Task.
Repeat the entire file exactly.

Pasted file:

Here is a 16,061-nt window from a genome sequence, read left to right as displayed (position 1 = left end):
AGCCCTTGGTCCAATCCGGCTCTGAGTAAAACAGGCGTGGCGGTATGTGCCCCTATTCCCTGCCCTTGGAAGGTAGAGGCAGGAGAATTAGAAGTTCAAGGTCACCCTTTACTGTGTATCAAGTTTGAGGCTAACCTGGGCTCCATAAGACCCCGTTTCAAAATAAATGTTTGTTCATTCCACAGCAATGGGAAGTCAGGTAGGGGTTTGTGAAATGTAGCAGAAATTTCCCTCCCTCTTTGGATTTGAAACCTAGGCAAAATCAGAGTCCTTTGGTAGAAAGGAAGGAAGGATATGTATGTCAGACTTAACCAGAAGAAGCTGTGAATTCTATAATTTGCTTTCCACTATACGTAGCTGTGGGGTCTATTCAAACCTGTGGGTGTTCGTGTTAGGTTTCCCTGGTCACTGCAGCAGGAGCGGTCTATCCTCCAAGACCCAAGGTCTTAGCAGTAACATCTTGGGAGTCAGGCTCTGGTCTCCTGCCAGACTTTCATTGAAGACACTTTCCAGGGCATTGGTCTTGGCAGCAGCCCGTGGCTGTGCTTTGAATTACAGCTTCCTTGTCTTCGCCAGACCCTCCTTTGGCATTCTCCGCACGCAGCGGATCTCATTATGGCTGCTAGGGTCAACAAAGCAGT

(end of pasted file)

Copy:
Here is a 16,061-nt window from a genome sequence, read left to right as displayed (position 1 = left end):
AGCCCTTGGTCCAATCCGGCTCTGAGTAAAACAGGCGTGGCGGTATGTGCCCCTATTCCCTGCCCTTGGAAGGTAGAGGCAGGAGAATTAGAAGTTCAAGGTCACCCTTTACTGTGTATCAAGTTTGAGGCTAACCTGGGCTCCATAAGACCCCGTTTCAAAATAAATGTTTGTTCATTCCACAGCAATGGGAAGTCAGGTAGGGGTTTGTGAAATGTAGCAGAAATTTCCCTCCCTCTTTGGATTTGAAACCTAGGCAAAATCAGAGTCCTTTGGTAGAAAGGAAGGAAGGATATGTATGTCAGACTTAACCAGAAGAAGCTGTGAATTCTATAATTTGCTTTCCACTATACGTAGCTGTGGGGTCTATTCAAACCTGTGGGTGTTCGTGTTAGGTTTCCCTGGTCACTGCAGCAGGAGCGGTCTATCCTCCAAGACCCAAGGTCTTAGCAGTAACATCTTGGGAGTCAGGCTCTGGTCTCCTGCCAGACTTTCATTGAAGACACTTTCCAGGGCATTGGTCTTGGCAGCAGCCCGTGGCTGTGCTTTGAATTACAGCTTCCTTGTCTTCGCCAGACCCTCCTTTGGCATTCTCCGCACGCAGCGGATCTCATTATGGCTGCTAGGGTCAACAAAGCAGT